Toronto Masters 2018: Super Tsitsipas battles by Anderson to break top 20 with first Masters final
Stefanos Tsitsipas will take on Rafael Nadal in the Toronto Masters final on Sunday
The gap in experience between the remaining four men competing for the Rogers Cup was vast.
Atop the tree—in Toronto and in the world—was the 32-year-old No1 Rafael Nadal, owner of three Rogers Cup titles, aiming for his 80th career title, and hoping to extend his record of Masters titles to 33.
The other three were bidding to reach their first ever Masters final, and owned just six titles between them. And yet, each of those three was enjoying very fine seasons.
Nadal’s immediate challenge came from the 6ft 6in Russian, Karen Khachanov, just 22 years old, a former top-30 player, a two-time titlist, and with fourth-round runs at both the French Open and Wimbledon. He had beaten two seeds in Toronto, including Atlanta champion John Isner, but perhaps surprisingly, he had not got further than the third round in a Masters before.
The other semi-final was also between a 32-year-old—Kevin Anderson—and a much younger opponent, Stefanos Tsitsipas, who was just one day short of his 20th birthday. And both were recording career-highs almost with every tournament.
Anderson, runner-up at the US Open last year and then at Wimbledon this year, was targeting his fifth final of the year, and his first at a Masters. That Wimbledon run drew on deep wells of physical and mental strength—he beat both Roger Federer and Isner in five-set marathons and deservedly reached a new high of No5.
He could make it to No4 should he win in Toronto, and strengthen his campaign to qualify for the Nitto ATP Finals for the first time, but it just so happened that he had lost his only previous meeting against Tsitsipas, in Estoril this summer.
And the young Greek had blossomed since his quarter-final start to 2018 in Doha, ranked 91. He made a big statement with a final run in Barcelona to reach 44. He impressed again on Wimbledon’s grass to reach the fourth round, and beat David Goffin on his way to the semis in Washington last week.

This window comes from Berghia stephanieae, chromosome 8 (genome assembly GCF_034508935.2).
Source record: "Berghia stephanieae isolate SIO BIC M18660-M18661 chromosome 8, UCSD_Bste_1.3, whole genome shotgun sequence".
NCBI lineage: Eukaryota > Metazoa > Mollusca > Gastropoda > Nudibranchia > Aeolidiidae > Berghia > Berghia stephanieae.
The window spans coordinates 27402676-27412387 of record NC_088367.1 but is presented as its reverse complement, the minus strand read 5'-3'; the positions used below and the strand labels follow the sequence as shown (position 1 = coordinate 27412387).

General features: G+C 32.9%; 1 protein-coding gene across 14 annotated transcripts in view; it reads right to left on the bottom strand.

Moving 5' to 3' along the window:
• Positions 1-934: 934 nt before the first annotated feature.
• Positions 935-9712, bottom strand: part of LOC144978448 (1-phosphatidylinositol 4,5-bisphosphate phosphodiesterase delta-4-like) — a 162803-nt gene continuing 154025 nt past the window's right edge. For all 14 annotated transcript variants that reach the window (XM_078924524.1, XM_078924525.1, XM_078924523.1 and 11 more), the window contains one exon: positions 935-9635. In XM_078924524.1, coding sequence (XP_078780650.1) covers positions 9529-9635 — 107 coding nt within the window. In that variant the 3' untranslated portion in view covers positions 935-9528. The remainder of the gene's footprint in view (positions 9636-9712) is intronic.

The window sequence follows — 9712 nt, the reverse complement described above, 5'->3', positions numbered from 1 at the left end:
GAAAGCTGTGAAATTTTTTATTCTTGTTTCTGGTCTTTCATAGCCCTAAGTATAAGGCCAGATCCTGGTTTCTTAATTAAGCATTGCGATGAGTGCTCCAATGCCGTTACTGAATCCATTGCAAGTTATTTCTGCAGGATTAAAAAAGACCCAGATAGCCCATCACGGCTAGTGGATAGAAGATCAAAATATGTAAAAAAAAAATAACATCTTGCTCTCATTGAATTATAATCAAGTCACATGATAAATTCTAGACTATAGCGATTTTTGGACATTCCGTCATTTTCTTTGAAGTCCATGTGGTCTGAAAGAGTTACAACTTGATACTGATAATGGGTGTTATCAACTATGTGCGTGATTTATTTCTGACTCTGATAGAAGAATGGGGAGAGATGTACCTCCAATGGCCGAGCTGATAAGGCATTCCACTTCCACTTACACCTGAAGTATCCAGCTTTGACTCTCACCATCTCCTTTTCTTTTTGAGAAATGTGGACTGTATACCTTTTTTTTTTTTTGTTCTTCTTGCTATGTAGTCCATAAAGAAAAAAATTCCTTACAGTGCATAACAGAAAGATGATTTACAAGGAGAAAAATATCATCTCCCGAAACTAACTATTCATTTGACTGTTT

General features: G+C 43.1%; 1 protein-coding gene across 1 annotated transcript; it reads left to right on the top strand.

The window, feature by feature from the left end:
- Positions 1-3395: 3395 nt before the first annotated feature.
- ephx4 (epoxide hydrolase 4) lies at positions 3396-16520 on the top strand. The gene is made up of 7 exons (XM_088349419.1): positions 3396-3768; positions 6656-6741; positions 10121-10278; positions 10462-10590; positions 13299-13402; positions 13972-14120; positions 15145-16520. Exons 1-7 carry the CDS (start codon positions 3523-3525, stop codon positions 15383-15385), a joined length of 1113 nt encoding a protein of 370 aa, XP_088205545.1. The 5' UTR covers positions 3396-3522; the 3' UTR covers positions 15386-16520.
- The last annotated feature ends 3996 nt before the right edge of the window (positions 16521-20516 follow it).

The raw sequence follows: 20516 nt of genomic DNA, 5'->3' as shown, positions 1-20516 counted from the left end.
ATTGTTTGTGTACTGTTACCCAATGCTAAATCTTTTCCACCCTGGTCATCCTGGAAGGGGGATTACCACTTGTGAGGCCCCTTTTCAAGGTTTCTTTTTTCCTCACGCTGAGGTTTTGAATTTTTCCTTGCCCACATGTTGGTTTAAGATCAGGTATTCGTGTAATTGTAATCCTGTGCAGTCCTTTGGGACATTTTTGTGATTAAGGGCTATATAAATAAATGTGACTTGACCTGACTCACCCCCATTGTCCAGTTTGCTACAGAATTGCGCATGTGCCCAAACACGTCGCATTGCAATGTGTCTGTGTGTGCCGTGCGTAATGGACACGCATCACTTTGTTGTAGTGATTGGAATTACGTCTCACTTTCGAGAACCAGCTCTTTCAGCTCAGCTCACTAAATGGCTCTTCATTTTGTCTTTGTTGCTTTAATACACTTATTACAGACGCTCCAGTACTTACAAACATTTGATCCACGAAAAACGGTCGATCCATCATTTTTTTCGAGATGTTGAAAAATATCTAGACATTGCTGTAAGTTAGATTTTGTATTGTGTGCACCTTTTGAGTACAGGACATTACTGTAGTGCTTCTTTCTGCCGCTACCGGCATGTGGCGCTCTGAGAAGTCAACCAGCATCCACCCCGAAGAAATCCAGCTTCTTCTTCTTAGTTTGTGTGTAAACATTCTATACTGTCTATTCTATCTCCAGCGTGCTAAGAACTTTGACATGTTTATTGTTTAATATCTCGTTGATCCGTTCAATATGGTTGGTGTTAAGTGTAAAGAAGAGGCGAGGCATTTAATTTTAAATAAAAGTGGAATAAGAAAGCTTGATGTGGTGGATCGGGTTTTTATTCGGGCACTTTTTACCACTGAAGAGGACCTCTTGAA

But Toronto was bringing out his best yet. He beat Dominic Thiem, then a three-set thriller against four-time Rogers Cup champion Novak Djokovic, and came back from match points to beat No2 seed Alexander Zverev.
His exuberant combination of power, variety, attack, plus tall, rangy good looks and a single-handed backhand, were drawing fans aplenty, and he was into the top 20 with his Toronto efforts, but how much energy did he have left after so many testing matches?
He started well against the tall, powerful Anderson, and held his own all the way to a tie-breaker. But there, the composure and experience of Anderson pulled back an early 2-4 gap to win five straight points and the set, 7-6(4).
The Greek faced another uphill task, then, if he was to halt the Anderson juggernaut, but just as he showed against Zverev, Tsitsipas has deep reserves of self-belief and grit: He would not stand back and wait for defeat. Instead, he upped the attack, and forced the first break in the third game.
He had to show more strength of will to hold off break points and hold for 5-3, as both men cranked up the quality: They had to in order to stay in contention. Anderson then held for love, but Tsitsipas soaked up the pressure to serve it out, 6-4, courtesy of a fine net attack. Indeed he had made six from six at the net in the set, and both men had stacked up more winners than errors.
That trend continued into the compelling final set. Anderson’s serving was now hitting its best: he would win 12/13 first serves in holding his first four service games. And although Tsitsipas came under constant pressure, he resisted early deuces, a break point in the sixth game, and hit back from deuce in the eighth with two aces. It was courageous and mature tennis, and the pressure began to show in Anderson’s serving.
Missing several first deliveries, the older man faced down a break point in the ninth game, and they headed to the rightful conclusion, a tie-break—which opened with a double fault from Anderson.
But there was no more than a point between them until Tsitsipas scored a great forehand winner for 6-4: The crowd erupted, and the blue and white flags shook.
But now he double faulted, and Anderson held for his own match point. The Greek serve again delivered—and an ace brought up a third match point for Tsitsipas. Anderson made one final error, and one of the best matches of the tournament was done, 7-6(7). The Greek would play his first Masters final on his 20th birthday.
Tsitsipas has written long, careful messages on the camera after each win of his Toronto journey, but this one summed it up: “It does not get any easier; you just get better.”
It may have referred to the crowd, who he thanked profusely for their support, but it may also have referred to the young man himself. And the rankings do not lie. He was barely inside the top 100 at the start of the year: He is up to around 15 now; and he could be No12 if he wins the title.
He would have to wait many hours yet to discover who he played, but he would surely hope for a tilt at the very best, Nadal. After all, the Spaniard denied him in his first final in Barcelona. But this time, of course, it would not be on clay. And Tsitsipas has indeed got better in those few intervening months.